Vine pruning takes place in March, but the pruning knife has been replaced by the secateur. The knife probably survives as a gardener’s pruning knife, but may still be used at harvest time to cut the grapes from the vine.
    Serrated blades are often found on sickles used for harvesting wheat and rice in many Meditteranean countries.
    My own primary area of interest is in the larger fixed blade pruning hooks or billhooks.
    For more info on the (german) hippe or haumesser, see:
    Regards from the UK

  5. Hi again
    Ref my last (spelling errors and all) – up a few posts there is use of the word ‘hippe’, and alternative meanings…. Throw away the dictionary, as for technical terms like pruning knives and billhooks they are usually useless… ‘hippe’ may have alternative meanings such as ‘goat’ or ‘silly moo’, but this is as relevent as saying ‘saw’ means ‘having seen something in the past’…
    Billhook (also bill hook and bill-hook) also has other meanings – as a spike to put old bills (invoices and receipts) on, or as part of the knot tying mecahanism on a reaper/binder or baler (receipt is also the old word for recipe, and this knot is tied in a piece of string, not found in a piece of wood) – most words have many meanings.
    The link above takes you to a website where a ‘hippe’ is more commonly called a ‘haumesser’, to which I have added further links to others sites where other names and spellings are used.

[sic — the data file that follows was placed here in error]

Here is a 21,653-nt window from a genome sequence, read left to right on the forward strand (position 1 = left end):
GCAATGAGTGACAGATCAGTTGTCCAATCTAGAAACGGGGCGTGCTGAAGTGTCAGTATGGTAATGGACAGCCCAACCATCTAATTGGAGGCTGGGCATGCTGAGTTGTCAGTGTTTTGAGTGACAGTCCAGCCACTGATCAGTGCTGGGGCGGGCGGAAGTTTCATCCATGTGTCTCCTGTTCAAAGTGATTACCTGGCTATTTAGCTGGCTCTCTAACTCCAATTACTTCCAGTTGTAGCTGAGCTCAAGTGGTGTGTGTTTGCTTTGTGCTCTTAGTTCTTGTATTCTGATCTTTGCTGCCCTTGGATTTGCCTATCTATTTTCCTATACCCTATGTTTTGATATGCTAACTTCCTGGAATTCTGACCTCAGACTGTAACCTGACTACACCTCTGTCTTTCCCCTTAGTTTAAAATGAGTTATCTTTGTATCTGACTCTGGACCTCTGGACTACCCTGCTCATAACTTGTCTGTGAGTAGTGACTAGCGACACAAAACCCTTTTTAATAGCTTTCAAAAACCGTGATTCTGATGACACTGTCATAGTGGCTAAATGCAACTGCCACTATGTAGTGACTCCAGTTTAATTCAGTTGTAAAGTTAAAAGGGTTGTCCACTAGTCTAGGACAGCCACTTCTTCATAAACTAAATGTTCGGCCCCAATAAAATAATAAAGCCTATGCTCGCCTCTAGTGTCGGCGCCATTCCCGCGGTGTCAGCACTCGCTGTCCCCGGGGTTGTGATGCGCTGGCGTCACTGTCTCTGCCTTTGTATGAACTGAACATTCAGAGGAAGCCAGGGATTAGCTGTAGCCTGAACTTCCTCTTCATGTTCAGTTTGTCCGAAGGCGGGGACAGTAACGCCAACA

What I have found is that there are dozens of regional and dialect names for the same tool, and an almost infinite variety of blade shapes and uses… To make matters worse, the use of a word has often been corrupted.. In spanish the word for a billhook is ‘podon’ or ‘podadora’ (from podar – to prune). If you do a search for podadora you will find secateurs, chain saws, brush cutters etc – but rarely a billhook or pruning hook. The use has been corrupted…
    If anyone can help with my list of words for this tool, in any languaqge or dialect, please post it..
    My latest is the word ‘gau’ (nasal and pronounced ‘gaun’) apparently only used in the Austrian valley of Zillertal in the Tyrol – thanks to John Bacher of the local hardware shop http://www.eisenbacher.com/eb/index.html
    Hopefully I will get my ebsite back on line (A Load of Old Billhooks) at http://www.billhooks.co.uk – it was deleted by Orange as hosted on a old dial up Freeserve account

  6. This saw is made in our company. Brand name is Ahmet Basaran which is one of our trademark. Totally hand made, even shape of handle. Steel is carbon steel and produced like as forged knives. Each serrated edges are manufactured one by one. 72 steps are followed to finish it.

    If you plan to visit Turkey- Bursa, you can find different models in this address.
    Yesilyayla Bıçak – Tahil caddesi No:21 Osmangazi / Bursa

  7. Hi Omer